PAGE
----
February 06, 2012
by Stephen Jan in Nioro, Mali
We came across an English van at the Mauritania-Mali border. The driver was a young man sporting a colorful shirt and heavy dreadlocks heading home. We asked him about the unrest in Bamako. His response was “What riots?” Even though he was in Bamako during the protests, he didn’t notice any of the disturbance.
His account combined with assurances from our charities operating out of Bamako convinced us that the road to Bamako was clear and safe. With no more border crossings, no more difficult roads, and no more looming threats of revolution, we were feeling confident that we’re going to cross the finish line soon. A mile into the country we stopped to take a team photograph. A Malian truck driver stopped, hopped out of his truck and jumped in our photograph. From here on out, it’s nothing but smooth Malian tarmac, tail winds, and smiling Malians rooting for us to the finish line, Bamako.
The stretch of road between Nioro and the border gave us a first glimpse into Mali. The climate was neither hot nor dry, but it was very dusty. We saw farm fields and green crops. It was pretty cold. Villages seemed be as “basic” as Mauritanian villages but didn’t look as desperate and poverty stricken. In fact, the mud huts looked pretty cool.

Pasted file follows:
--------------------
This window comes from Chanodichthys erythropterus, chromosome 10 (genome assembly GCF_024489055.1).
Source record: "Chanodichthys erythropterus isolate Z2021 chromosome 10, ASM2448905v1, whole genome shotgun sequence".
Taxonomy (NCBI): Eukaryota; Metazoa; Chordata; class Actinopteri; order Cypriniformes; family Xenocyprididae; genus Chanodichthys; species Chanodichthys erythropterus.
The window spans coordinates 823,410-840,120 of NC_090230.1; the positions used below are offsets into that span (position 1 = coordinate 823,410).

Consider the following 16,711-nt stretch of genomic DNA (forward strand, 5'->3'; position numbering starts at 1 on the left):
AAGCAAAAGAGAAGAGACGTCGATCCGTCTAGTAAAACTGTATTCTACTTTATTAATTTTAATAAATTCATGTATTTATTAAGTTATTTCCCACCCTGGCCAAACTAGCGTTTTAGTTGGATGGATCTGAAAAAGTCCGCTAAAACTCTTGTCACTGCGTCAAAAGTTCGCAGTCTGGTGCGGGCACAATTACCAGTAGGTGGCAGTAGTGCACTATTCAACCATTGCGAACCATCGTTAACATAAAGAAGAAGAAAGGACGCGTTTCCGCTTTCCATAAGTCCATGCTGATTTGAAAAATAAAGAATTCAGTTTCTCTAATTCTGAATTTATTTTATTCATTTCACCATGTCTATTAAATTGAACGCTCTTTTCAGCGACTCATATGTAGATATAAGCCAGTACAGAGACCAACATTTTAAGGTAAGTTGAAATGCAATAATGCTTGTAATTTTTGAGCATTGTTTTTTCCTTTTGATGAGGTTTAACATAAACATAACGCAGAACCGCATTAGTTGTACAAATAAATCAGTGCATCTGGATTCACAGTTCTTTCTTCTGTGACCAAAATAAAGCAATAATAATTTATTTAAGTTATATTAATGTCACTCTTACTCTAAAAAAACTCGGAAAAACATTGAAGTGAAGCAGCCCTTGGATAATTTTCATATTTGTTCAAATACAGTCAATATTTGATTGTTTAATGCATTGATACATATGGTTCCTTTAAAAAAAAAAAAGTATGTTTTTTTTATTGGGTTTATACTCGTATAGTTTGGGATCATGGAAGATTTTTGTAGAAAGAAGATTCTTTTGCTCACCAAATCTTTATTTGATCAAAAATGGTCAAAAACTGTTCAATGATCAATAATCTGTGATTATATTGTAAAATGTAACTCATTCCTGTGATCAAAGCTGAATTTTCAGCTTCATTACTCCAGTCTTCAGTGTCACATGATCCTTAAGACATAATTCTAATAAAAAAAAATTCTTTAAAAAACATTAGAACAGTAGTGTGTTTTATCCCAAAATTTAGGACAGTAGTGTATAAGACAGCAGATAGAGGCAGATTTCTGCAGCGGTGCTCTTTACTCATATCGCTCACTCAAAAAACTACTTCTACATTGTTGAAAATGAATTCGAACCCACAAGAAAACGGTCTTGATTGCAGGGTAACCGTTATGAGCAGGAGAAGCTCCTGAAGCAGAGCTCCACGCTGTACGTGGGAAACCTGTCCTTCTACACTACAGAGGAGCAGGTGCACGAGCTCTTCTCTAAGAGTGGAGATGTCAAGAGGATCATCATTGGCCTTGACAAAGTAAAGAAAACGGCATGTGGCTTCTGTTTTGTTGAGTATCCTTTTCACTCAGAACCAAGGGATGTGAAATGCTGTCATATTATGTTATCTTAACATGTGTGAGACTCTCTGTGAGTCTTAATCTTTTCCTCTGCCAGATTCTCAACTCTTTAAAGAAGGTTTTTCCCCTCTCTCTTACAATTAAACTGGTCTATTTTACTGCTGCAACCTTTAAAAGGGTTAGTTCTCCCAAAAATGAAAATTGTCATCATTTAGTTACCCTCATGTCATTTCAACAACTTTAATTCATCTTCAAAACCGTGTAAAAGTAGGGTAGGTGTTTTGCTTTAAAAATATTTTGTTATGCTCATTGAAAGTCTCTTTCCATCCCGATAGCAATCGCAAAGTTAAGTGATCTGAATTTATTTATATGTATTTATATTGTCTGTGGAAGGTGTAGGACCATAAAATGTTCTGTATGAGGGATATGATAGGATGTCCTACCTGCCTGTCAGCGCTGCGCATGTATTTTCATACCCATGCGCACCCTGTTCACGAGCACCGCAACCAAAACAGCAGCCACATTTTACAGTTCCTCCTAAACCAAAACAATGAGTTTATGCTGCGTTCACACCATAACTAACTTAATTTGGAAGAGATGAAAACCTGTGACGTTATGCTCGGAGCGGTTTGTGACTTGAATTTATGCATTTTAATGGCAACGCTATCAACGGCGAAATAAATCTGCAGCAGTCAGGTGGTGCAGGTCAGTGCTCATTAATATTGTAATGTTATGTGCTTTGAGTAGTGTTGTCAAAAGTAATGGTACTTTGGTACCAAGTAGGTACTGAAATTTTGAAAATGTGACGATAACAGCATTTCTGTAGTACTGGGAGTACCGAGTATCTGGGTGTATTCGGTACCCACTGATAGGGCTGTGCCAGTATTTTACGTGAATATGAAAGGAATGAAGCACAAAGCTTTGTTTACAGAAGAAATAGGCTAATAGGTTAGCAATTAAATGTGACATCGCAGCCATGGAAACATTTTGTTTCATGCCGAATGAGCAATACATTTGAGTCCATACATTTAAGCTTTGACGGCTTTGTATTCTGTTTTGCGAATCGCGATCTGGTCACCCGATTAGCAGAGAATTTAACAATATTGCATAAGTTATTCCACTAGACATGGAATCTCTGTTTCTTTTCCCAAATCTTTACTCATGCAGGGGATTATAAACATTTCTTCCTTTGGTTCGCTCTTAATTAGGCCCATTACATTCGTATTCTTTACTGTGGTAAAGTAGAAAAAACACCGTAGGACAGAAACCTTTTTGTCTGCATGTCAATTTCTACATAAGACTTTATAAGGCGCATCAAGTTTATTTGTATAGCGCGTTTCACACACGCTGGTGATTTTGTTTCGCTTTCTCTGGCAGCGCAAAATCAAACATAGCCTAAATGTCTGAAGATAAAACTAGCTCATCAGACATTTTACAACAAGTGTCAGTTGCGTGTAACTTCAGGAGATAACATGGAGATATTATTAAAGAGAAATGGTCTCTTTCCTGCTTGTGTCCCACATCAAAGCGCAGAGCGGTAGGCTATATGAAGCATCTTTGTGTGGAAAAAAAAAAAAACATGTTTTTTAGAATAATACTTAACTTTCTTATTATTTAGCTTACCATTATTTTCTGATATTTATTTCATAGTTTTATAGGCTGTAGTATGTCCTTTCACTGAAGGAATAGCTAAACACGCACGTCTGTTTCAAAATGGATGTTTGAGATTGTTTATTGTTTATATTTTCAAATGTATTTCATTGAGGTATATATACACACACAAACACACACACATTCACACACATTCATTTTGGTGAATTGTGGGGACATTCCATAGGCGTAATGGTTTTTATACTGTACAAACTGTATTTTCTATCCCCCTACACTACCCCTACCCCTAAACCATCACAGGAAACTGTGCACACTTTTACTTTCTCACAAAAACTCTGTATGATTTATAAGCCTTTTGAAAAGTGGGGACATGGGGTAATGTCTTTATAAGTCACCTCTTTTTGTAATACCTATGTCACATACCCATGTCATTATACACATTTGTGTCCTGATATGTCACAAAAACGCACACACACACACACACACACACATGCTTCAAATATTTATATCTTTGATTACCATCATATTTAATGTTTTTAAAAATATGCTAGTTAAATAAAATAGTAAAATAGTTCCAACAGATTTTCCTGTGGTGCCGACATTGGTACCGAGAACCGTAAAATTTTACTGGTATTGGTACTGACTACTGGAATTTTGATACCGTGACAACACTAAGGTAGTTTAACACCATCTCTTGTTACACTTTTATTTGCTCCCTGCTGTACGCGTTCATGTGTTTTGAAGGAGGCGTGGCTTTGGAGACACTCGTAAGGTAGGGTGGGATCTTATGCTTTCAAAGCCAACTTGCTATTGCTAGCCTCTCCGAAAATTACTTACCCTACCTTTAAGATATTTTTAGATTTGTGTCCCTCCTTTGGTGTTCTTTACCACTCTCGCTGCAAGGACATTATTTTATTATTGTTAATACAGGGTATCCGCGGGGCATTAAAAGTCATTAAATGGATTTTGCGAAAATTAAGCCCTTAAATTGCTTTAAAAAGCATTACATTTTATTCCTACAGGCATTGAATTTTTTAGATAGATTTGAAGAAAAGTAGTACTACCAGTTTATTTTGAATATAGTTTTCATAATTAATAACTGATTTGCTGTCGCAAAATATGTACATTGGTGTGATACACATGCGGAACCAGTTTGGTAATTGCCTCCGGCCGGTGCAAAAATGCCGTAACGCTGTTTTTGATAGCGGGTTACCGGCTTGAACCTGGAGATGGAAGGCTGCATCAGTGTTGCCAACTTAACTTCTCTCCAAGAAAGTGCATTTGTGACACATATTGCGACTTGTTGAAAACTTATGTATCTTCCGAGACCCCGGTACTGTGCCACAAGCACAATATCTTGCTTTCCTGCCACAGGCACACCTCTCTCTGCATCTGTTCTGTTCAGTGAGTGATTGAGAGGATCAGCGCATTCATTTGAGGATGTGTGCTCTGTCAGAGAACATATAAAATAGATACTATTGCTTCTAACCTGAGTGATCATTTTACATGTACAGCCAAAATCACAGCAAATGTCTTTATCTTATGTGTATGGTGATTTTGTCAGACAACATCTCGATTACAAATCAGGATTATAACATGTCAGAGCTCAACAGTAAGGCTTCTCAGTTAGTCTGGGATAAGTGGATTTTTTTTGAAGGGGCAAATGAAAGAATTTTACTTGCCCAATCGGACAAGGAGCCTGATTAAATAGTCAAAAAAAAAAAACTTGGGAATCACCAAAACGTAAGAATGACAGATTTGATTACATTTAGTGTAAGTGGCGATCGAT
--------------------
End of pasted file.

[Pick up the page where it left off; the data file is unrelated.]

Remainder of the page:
We came up upon a fork in the road between Bamako and Nioro at 5PM. The checkpoint blocking the way to Bamako asked us for papers. We produced the papers that we had collected at the border including insurance, registration, and other bits. The guard directed us to a station across the road telling us that we were missing a customs form.
We weren’t sure what we were missing but the customs agent said that we couldn’t pass. We told them at the ambulance was a donation to Mali but he didn’t seem to care. He also didn’t speak any English at all. He told us to get in touch with our people to get in touch with his people. We told him we didn’t have a phone. He shrugged his shoulders.
The Timbuktu Challenge Guide book says nothing about any special procedure at the customs desk for vehicles so we were pretty confused. We asked a guy to borrow his phone and call some numbers but weren’t able to get though to anyone from the receiving foundation.
As if things weren’t complicated enough, on our way out of Nioro, our accelerator cable snapped. We limped the ambulance back to the customs station and spent the night in their parking lot. So much for smooth sailing and tailwinds to Bamako.